For our 2nd Sunday Afternoon conversation, a small, but enthusiastic crowd welcomed author,  Michael Harris who lectured and did a presentation and book signing for his new book,  Brandywine: A Military History of the Battle that Lost Philadelphia but Saved America, September 11, 1777.
Mr. Harris, former educator at the Brandywine Battlefield, is a specialist on this subject.  It is a common misconception that many of the wounded soldiers from the battle were sent to the hospital at Ephrata, but that is probably not the case.  Most of the soldiers that convalesced at Ephrata probably came from temporary field hospitals in Germantown and others surrounding areas and were mostly suffering from various sicknesses, more than battle wounds.  According to Harris, the Battle of Brandywine was the largest battle of the Revolutionary War, one that encompassed more troops over more land than any combat fought on American soil until the Civil War. Our next Sunday Afternoon Conversation on November, 22nd, and will feature or own Nick Siegert.  He will do a presentation on how the Amish deal with technology.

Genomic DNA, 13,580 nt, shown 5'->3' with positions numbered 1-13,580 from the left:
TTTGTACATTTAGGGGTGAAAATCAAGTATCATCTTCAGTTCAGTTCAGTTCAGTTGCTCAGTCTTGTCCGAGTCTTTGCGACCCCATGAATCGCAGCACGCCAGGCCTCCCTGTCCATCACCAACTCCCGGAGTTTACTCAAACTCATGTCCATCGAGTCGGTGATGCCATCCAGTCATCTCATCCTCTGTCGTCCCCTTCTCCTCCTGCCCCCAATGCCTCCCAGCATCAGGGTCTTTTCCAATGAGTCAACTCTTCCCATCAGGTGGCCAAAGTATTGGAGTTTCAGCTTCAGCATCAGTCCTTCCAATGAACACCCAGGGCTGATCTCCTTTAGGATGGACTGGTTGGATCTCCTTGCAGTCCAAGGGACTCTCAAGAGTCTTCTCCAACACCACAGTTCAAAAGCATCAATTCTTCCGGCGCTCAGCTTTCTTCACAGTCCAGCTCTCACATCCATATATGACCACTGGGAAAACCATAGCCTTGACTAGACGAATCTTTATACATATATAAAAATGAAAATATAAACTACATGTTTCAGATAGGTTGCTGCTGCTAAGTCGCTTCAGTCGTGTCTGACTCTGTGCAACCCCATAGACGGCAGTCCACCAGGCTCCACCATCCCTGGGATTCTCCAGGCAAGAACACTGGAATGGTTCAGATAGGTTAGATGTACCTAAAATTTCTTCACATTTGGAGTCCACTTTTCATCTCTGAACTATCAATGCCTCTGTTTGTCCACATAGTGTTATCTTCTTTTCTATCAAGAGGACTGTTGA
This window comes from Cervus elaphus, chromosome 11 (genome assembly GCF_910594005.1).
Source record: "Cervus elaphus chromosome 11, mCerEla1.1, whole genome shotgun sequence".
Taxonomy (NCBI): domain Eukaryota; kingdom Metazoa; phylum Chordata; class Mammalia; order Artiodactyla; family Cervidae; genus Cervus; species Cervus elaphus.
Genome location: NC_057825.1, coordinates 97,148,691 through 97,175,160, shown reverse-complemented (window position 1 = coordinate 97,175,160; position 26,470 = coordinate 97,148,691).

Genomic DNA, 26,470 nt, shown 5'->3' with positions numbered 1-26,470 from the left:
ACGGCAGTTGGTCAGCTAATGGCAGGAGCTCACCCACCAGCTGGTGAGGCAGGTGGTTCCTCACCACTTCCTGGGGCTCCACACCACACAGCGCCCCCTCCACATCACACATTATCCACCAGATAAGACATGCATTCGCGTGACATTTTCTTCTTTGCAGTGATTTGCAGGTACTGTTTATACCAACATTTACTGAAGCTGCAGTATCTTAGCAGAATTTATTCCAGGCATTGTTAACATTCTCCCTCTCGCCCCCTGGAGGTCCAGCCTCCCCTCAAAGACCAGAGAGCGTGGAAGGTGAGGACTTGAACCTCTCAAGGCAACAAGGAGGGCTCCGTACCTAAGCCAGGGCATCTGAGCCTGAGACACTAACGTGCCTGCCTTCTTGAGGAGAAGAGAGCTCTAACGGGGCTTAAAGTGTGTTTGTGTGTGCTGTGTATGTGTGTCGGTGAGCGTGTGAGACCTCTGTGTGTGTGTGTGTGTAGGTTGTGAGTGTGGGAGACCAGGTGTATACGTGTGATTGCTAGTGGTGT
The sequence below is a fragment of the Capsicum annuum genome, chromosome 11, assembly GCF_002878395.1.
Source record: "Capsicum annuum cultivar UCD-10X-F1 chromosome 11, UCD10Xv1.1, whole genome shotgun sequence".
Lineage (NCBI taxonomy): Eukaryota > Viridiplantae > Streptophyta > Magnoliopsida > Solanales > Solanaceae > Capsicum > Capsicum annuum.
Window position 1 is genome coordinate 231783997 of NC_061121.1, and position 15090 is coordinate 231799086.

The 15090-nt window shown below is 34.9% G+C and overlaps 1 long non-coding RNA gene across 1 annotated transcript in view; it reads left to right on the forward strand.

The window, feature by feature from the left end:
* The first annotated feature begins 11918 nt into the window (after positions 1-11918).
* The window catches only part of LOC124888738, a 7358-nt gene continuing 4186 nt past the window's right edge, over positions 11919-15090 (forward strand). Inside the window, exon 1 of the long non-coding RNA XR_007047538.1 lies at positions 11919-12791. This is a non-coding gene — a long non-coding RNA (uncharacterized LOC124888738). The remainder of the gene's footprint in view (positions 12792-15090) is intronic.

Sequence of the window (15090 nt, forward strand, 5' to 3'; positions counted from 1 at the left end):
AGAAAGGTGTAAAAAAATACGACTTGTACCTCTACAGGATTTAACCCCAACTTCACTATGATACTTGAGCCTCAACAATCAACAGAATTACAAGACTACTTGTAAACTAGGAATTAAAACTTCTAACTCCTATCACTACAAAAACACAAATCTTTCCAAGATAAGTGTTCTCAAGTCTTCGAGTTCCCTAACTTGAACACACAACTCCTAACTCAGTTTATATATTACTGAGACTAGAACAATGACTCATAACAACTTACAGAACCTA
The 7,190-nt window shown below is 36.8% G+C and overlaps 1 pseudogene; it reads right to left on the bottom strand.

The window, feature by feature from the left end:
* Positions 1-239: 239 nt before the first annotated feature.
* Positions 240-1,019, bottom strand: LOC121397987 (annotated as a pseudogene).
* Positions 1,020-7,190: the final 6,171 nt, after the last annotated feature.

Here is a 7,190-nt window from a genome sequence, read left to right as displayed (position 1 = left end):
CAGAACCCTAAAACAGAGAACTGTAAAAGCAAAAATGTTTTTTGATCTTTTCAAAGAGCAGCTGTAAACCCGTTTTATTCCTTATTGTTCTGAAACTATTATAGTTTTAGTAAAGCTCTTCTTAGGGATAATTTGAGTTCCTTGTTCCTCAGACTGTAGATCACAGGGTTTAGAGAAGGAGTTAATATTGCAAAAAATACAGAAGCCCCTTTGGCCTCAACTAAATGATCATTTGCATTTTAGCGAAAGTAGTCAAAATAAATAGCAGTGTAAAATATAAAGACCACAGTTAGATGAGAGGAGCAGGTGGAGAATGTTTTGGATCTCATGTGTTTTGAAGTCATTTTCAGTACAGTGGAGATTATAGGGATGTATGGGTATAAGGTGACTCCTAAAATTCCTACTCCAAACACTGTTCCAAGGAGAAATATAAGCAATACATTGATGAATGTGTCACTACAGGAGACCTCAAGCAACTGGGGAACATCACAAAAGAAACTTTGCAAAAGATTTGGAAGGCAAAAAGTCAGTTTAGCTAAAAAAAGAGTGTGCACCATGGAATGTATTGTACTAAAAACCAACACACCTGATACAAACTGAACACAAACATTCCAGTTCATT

-Nick Siegert

Saturday, October 11, 2014

What do the Battle of Cooch’s Bridge, the Battle of Brandywine, the Battle of the Clouds, the Paoli Massacre, the Battle of Germantown, the Siege of Fort Mifflin and the Battle of White Marsh all have in common

Ephrata and the Revolutionary War
Period accounts talk of being able to hear cannon fire from the Battle of Brandywine in Philadelphia.  If the cannon could be heard in Philadelphia, I’ll bet they could be heard in Lancaster too!

What do the Battle of Cooch’s Bridge, the Battle of Brandywine, the Battle of the Clouds, the Paoli Massacre, the Battle of Germantown, the Siege of Fort Mifflin and the Battle of White Marsh all have in common? They are the Revolutionary War battles that make up what is called the Philadelphia Campaign. To learn more about these battles visit